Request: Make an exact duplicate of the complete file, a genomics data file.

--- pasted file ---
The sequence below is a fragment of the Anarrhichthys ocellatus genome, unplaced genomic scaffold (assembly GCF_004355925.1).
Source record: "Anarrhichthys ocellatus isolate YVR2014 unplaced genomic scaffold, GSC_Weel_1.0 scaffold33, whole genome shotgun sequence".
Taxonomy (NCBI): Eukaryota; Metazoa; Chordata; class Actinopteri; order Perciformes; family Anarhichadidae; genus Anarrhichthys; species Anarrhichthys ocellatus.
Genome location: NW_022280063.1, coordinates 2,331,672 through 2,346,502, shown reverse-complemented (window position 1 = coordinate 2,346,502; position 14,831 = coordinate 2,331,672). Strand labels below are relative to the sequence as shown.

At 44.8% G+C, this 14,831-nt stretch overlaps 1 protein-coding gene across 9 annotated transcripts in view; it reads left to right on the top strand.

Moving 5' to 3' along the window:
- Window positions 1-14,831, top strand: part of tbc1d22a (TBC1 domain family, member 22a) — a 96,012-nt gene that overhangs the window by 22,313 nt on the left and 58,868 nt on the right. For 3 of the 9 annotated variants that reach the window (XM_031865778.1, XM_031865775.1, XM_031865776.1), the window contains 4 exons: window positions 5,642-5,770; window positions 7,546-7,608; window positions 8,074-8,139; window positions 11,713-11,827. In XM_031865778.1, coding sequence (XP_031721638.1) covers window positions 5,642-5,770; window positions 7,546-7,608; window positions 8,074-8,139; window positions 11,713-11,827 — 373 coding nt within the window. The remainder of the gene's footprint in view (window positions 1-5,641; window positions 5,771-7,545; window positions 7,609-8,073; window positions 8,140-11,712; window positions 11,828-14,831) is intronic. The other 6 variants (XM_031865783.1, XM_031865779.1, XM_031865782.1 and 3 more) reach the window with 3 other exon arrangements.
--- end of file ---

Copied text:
The sequence below is a fragment of the Anarrhichthys ocellatus genome, unplaced genomic scaffold (assembly GCF_004355925.1).
Source record: "Anarrhichthys ocellatus isolate YVR2014 unplaced genomic scaffold, GSC_Weel_1.0 scaffold33, whole genome shotgun sequence".
Taxonomy (NCBI): Eukaryota; Metazoa; Chordata; class Actinopteri; order Perciformes; family Anarhichadidae; genus Anarrhichthys; species Anarrhichthys ocellatus.
Genome location: NW_022280063.1, coordinates 2,331,672 through 2,346,502, shown reverse-complemented (window position 1 = coordinate 2,346,502; position 14,831 = coordinate 2,331,672). Strand labels below are relative to the sequence as shown.

At 44.8% G+C, this 14,831-nt stretch overlaps 1 protein-coding gene across 9 annotated transcripts in view; it reads left to right on the top strand.

Moving 5' to 3' along the window:
- Window positions 1-14,831, top strand: part of tbc1d22a (TBC1 domain family, member 22a) — a 96,012-nt gene that overhangs the window by 22,313 nt on the left and 58,868 nt on the right. For 3 of the 9 annotated variants that reach the window (XM_031865778.1, XM_031865775.1, XM_031865776.1), the window contains 4 exons: window positions 5,642-5,770; window positions 7,546-7,608; window positions 8,074-8,139; window positions 11,713-11,827. In XM_031865778.1, coding sequence (XP_031721638.1) covers window positions 5,642-5,770; window positions 7,546-7,608; window positions 8,074-8,139; window positions 11,713-11,827 — 373 coding nt within the window. The remainder of the gene's footprint in view (window positions 1-5,641; window positions 5,771-7,545; window positions 7,609-8,073; window positions 8,140-11,712; window positions 11,828-14,831) is intronic. The other 6 variants (XM_031865783.1, XM_031865779.1, XM_031865782.1 and 3 more) reach the window with 3 other exon arrangements.